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Applied Economics for the Environment - ENV00029I

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  • Department: Environment and Geography
  • Module co-ordinator: Dr. Marco Sakai
  • Credit value: 20 credits
  • Credit level: I
  • Academic year of delivery: 2022-23

Module summary

This module develops skills in applying quantitative methods for the economic analysis of environmental issues.

Module will run

Occurrence Teaching period
A Spring Term 2022-23

Module aims

The module will apply economic thinking and analysis in looking at a range of environmental issues. It will enable students to detect misleading uses of economic and social statistics by politicians, civil servants, the business world, journalists and academics. The emphasis is on the critical assessment of statistical quality and will help students acquire the research and analytical skills required for Year 3 dissertations. Topics also include environmental valuation, well-being and behavioural economics. The module will consist of a mix of lectures, seminars and computer practicals.  During the computer practicals, students will gain an understanding of the software STATA and the basic principles behind regression analysis. Seminars will be highly interactive, for example through games to test whether economic theory stacks up in reality.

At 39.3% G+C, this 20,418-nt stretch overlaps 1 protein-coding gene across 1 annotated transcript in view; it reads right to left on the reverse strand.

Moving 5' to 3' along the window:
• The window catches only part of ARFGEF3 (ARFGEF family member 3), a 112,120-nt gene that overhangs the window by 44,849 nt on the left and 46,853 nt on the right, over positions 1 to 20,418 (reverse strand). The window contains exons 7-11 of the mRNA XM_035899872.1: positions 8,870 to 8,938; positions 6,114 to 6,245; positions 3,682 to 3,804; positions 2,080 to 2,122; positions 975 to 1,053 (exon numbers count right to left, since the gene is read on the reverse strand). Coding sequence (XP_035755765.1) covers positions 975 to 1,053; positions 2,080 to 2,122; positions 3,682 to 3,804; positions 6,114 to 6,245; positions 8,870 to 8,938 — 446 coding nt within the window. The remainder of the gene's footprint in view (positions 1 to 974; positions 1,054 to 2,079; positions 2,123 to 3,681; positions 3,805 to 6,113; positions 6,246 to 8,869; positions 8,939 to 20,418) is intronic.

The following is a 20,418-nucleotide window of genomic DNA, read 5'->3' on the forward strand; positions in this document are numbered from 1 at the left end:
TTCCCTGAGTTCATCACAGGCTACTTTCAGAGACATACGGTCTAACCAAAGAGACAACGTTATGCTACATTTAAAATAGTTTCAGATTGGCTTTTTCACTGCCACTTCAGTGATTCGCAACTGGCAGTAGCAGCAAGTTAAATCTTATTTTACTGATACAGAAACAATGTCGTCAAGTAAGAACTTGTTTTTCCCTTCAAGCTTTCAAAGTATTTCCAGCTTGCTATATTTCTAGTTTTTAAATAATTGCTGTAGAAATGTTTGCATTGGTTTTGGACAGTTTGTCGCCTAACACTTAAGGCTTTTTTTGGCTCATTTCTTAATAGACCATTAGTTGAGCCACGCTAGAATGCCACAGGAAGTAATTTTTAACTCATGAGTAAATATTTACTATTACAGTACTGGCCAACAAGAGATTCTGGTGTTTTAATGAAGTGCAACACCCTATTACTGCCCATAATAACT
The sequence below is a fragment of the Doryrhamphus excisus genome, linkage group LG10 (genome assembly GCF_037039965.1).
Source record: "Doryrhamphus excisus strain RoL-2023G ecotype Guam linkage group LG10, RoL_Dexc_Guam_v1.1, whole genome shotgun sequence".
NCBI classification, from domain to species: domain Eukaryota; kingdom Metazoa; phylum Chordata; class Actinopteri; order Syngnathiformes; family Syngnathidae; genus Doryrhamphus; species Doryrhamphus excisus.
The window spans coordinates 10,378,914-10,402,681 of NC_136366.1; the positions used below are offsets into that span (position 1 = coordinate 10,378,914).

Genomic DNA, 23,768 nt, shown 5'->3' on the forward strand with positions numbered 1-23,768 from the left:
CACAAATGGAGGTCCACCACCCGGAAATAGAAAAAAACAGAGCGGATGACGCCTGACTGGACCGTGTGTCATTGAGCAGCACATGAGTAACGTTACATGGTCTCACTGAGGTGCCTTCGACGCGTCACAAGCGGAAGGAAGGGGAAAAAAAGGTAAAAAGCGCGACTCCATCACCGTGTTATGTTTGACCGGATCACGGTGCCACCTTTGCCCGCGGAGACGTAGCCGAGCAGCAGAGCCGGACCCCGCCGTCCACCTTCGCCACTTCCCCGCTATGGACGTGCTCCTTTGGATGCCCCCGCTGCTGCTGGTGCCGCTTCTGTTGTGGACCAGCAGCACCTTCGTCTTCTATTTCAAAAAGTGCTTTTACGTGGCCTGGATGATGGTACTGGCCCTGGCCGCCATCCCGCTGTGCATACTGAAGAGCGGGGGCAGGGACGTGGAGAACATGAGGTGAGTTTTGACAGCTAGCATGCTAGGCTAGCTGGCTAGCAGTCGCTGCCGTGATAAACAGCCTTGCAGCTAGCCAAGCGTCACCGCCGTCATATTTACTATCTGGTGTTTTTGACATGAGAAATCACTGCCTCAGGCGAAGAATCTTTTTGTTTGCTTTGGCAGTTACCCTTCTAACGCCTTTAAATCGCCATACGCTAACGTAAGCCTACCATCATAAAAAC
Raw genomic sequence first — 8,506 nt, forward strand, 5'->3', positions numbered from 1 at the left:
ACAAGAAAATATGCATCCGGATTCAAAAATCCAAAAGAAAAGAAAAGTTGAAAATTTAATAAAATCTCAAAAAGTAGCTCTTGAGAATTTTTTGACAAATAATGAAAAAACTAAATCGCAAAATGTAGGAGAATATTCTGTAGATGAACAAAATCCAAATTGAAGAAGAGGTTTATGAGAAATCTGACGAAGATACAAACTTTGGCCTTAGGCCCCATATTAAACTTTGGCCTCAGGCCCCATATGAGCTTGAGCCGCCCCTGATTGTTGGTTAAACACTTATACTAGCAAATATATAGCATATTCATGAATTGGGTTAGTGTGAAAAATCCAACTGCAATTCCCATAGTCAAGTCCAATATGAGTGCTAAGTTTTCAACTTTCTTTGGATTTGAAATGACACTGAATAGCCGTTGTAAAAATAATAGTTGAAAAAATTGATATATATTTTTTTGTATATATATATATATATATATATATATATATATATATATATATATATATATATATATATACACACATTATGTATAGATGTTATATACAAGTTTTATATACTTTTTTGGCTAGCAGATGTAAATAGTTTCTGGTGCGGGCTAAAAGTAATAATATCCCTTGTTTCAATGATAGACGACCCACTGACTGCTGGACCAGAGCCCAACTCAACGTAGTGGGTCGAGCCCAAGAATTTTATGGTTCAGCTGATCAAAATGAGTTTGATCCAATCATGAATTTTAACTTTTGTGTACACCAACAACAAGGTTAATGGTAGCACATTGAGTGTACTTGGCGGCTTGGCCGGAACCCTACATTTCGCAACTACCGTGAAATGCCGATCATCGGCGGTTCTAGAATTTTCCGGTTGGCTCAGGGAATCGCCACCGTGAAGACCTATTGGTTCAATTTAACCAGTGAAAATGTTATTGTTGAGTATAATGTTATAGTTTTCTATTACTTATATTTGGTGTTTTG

Module learning outcomes

After completing the module, you should be able to:

  • Apply economic concepts to the analysis, appraisal and valuation of a wide range of environmental problems and policies (e.g. health and well-being, environmental valuation, pollution control etc.)
  • Use quantitative analysis (regression analysis and experimental designs) to examine relationships between variables of interest
  • Identify misleading uses of economic and social statistics


Task Length % of module mark
1500 word report
N/A 35
Online Exam - 24 hrs (Centrally scheduled)
Applied Economics for the Environment Open Exam
8 hours 65

Special assessment rules



Task Length % of module mark
Essay 3000 words
N/A 100

Module feedback

Four week turn-around time on write-up. Feedback is via a written feedback sheet showing comments by markers.

Indicative reading

  • Clemen, R. T. (1996) Making hard decisions: an introduction to decision analysis, Belmont, California: Duxbury Press, 2nd ed., 664 p.

  • Pollitt, M.G., Shaorshadze, I., 2011. The Role of Behavioural Economics in Energy and Climate Policy. Handbook on Energy and Climate Change, Ch. 24. Edward-Elgar.

  • Cooper, R., Burton, E., Cooper, C.L., 2014. Wellbeing: A Complete Reference Guide, Wellbeing and the Environment. John Wiley & Sons.

The information on this page is indicative of the module that is currently on offer. The University is constantly exploring ways to enhance and improve its degree programmes and therefore reserves the right to make variations to the content and method of delivery of modules, and to discontinue modules, if such action is reasonably considered to be necessary by the University. Where appropriate, the University will notify and consult with affected students in advance about any changes that are required in line with the University's policy on the Approval of Modifications to Existing Taught Programmes of Study.